From venue, décor, catering and accommodation to transport, outfits, favours and entertainment, tying the knot is an expensive occasion.
According to research conducted on our behalf*, the average Brit spends around £8,000 on celebrating their Big Day – quite a hefty price tag for just one event.
However, an £8,000 receipt is just a fantasy for some. One in 10 Brits who tied the knot in the last five years said they spent between a whopping £19,000 and £30,000 on the shindig – 35 to 44-year-olds were most likely to spend excessively.
On the other hand, almost one quarter of newlyweds said they managed to scrimp their way to a wedding that cost £2,000 or less – those aged 55 and over were more than twice as likely to spend in this region as any other age group. 18 to 24-year-olds were least likely to cut back on their spending for their Big Day.
How do Brits fund their wedding?
Our study showed that the majority (52%) of wedded Brits funded their Big Day with money they had saved up. Those aged 55+ were most likely to depend entirely on savings – perhaps because they were more inclined to throw a more economical celebration.
Just over one third of recently married respondents said they relied on help from parents or other family members. Women were slightly more willing to accept family handouts than men.
Furthermore, 7% of newlyweds said they put some of their weddings costs on credit cards and slightly less (6%) said they took out a loan to finance their shindig – 18 to 24-year-olds were most likely to have taken out a loan to fund their Big Day.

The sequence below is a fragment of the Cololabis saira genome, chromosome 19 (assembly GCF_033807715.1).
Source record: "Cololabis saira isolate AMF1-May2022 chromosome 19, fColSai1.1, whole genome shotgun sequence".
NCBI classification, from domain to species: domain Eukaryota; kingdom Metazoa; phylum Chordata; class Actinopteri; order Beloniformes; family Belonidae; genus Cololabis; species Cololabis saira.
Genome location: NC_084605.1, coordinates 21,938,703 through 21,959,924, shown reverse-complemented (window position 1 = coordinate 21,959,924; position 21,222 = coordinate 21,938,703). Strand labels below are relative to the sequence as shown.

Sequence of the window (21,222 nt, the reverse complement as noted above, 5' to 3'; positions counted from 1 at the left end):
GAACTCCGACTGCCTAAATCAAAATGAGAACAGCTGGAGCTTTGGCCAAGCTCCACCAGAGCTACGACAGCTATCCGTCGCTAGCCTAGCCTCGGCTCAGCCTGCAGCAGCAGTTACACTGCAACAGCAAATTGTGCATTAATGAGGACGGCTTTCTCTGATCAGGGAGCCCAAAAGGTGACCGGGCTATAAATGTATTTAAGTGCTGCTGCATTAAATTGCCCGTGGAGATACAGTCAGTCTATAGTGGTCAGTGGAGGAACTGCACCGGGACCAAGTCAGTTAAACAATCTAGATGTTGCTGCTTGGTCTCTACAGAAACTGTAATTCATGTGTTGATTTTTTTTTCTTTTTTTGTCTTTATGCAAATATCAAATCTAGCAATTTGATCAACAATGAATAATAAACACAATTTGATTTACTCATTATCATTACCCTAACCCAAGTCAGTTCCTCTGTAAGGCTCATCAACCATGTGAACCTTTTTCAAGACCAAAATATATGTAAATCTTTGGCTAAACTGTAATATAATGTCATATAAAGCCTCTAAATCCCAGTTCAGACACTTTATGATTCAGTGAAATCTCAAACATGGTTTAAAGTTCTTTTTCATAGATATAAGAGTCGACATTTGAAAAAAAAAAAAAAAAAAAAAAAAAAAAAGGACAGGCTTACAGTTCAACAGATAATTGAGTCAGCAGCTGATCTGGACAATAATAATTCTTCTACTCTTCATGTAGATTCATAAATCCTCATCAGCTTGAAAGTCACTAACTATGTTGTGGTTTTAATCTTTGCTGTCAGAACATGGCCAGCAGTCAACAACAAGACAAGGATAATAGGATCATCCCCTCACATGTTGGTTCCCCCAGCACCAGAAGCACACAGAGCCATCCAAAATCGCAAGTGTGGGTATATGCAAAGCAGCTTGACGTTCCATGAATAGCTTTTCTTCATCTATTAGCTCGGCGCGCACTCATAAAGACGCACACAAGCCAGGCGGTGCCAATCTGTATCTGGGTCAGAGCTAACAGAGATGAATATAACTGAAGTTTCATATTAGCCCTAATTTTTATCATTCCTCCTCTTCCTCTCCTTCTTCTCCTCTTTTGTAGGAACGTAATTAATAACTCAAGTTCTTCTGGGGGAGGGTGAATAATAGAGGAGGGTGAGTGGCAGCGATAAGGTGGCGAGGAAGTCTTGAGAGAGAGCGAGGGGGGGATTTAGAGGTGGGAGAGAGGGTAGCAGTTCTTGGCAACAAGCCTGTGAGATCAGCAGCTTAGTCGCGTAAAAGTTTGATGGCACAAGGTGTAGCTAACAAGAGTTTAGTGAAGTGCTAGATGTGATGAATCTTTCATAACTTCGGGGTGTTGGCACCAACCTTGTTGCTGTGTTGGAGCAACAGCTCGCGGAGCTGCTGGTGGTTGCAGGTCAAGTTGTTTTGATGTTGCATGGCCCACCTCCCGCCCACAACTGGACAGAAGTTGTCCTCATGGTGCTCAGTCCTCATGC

With so much to organise and consider, it’s no surprise stress comes hand-in-hand with wedding planning.
According to our research, keeping costs down was the key cause of stress for the majority of recently wedded Brits – 25 to 34-year-olds were most likely to get flustered about the financing of their Big Day.
Other top stress triggers included: finding the perfect venue (15%), the guest list (15%), blending families (7%) and accommodation for guests (7%) – interestingly, men were much more concerned about their guests’ accommodation for the event than women.
Wedding day fears
The bad news is that the stress doesn’t seem to end when the planning does. More than one third of recently married Brits said their biggest worry on the day of their wedding was being blighted with rubbish weather – men (43%) were more bothered about this than women (30%). The second most common concern was something going wrong with their dress or suit.
One in 10 feared they would be jilted at the alter – men were marginally more likely to fear this than women - and 18 to 24-year-olds (22%) were more than twice as likely to worry about their partner changing their mind than the average (10%).
Other responses given in our study included a health issue effecting the day, the speech and first dance, and their mother-in-law ruining the day.
* Red Dot questioned a nationally representative sample of 2,000 adults aged 18 and over between 14th March 2016 – 17th March 2016, of whom 636 were Scottish residents.
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